Uncheery January might be even more tense for married couples, writes Neil Russell
As we embed ourselves into the New Year and return to the normality of work, the increase in divorces around this time of year is often remarked upon and begs the question – are divorces becoming more seasonal each year? Holidays of any sort can place pressure on decision making and put marriages to the test, waiting for the children to go back to school or back to university can bring with it a time for the parents to review their own status. Planned holidays often delay decisions being taken.
This is the bottleneck explanation, which goes on. For example, when away on holiday, a burst of cabin fever and then the digital footprint is ever present, the stray texts, WhatsApp, Facebook posting, LinkedIn communication or some other missive from a third party. Yes, the revelation of an inappropriate relationship, whether that is a digital affair, a real affair or just the wrong interpretation of a communication. Whatever it may be, the impact can be very far reaching, ending in a divorce. Then there are significant issues to be addressed and confronted, including the financial consequences and those consequences impacting on the children.
In England, we have a conservative view on adultery: sex outside marriage is wrong! In France it is estimated that in a third of marriages, people have strayed. The key thing is discretion. Jacques Chirac wrote in his own memoires about his affairs ‘There have been women I have loved a lot, as discretely as possible’. Query: if discretion is sufficient, is the adultery acceptable? Not so in England.
The ONS statistics produced in 2016 recorded 106,959 divorces (an increase of 5.8 per cent compared with 2015). The majority of divorces in 2016 where a Decree Absolute was granted were petitioned by the wife (61 per cent). The most common ground for divorce was unreasonable behaviour, with 36 per cent of all husbands and 51 per cent of all wives petitioning for divorce on these grounds.
Interestingly, unreasonable behaviour has only been the most common ground for husbands petitioning since 2006. In the 1980s and 1990s adultery was generally the most common ground for husbands petitioning, but between 1999 and 2005, it was separation (maintained for two years and with consent). The latest figures in France in 2015 show a similar number of divorces at 120,731, but without reference to the number of adultery petitions. Unfortunately for French wives, it is suggested that French culture is hard on women who cheat, seemingly exposing the double standards that exist.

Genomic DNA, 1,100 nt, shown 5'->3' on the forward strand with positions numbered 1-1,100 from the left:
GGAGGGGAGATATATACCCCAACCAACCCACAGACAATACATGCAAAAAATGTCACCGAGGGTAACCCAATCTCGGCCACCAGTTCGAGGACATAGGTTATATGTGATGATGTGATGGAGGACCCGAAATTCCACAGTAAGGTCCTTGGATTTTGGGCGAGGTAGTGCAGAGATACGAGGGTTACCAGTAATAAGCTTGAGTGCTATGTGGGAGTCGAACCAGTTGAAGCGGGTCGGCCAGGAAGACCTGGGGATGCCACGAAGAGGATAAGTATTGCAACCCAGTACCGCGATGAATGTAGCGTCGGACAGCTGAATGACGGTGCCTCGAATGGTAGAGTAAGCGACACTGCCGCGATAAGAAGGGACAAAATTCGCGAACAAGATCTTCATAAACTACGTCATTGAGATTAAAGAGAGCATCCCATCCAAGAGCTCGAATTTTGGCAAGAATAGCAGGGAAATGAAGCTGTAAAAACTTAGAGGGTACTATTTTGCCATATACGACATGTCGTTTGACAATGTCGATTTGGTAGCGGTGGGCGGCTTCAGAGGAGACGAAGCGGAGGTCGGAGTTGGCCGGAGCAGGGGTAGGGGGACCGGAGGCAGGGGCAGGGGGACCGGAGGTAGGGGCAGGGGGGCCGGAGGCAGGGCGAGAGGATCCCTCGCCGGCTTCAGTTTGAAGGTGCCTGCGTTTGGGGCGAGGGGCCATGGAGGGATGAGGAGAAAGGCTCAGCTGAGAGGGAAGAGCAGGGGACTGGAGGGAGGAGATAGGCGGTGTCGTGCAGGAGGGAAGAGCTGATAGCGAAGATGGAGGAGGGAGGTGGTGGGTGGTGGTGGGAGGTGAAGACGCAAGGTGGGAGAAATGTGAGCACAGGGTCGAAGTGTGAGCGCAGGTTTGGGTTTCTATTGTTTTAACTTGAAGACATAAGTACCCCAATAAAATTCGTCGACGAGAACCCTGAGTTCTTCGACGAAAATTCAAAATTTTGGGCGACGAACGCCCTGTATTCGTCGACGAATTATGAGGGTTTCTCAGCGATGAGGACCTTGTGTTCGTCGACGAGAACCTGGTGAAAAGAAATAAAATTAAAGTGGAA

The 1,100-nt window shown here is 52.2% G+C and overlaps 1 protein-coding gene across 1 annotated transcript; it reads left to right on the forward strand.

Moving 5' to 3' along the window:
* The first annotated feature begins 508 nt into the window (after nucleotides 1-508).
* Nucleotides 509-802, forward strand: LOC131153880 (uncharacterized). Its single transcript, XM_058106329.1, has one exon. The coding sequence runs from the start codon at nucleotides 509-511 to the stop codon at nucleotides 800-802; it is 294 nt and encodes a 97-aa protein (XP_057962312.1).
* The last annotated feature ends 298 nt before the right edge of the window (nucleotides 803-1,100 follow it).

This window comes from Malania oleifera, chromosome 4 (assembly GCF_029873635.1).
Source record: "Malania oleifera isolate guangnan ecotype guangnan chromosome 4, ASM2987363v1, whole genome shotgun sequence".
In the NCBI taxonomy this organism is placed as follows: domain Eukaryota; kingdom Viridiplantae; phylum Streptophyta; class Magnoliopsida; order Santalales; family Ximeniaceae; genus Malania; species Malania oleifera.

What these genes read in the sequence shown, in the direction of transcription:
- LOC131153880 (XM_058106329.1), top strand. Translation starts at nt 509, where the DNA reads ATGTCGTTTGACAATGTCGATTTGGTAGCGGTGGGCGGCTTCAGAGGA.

A poll carried out by PEW Research Centre on global attitudes in 2013 on extra-marital affairs showed that in France only 47 per cent of people said that married people having an affair was morally unacceptable, compared with 76 per cent in Britain.
The government has agreed to consult on divorce law reform with a view to ending the blame game. Will no fault divorce relax views further still, rendering adultery an even less common reason for ending a marriage?
For my part as a family law solicitor, there is nothing more upsetting than the rawness of a jilted partner having learned of their spouse’s infidelity. It is not just the infidelity itself if that has been the case, but also the betrayal, even if such a relationship is emotional rather than physical.
Photo credit: Imagine_images @Pixabay
Neil Russell is a family partner at Seddons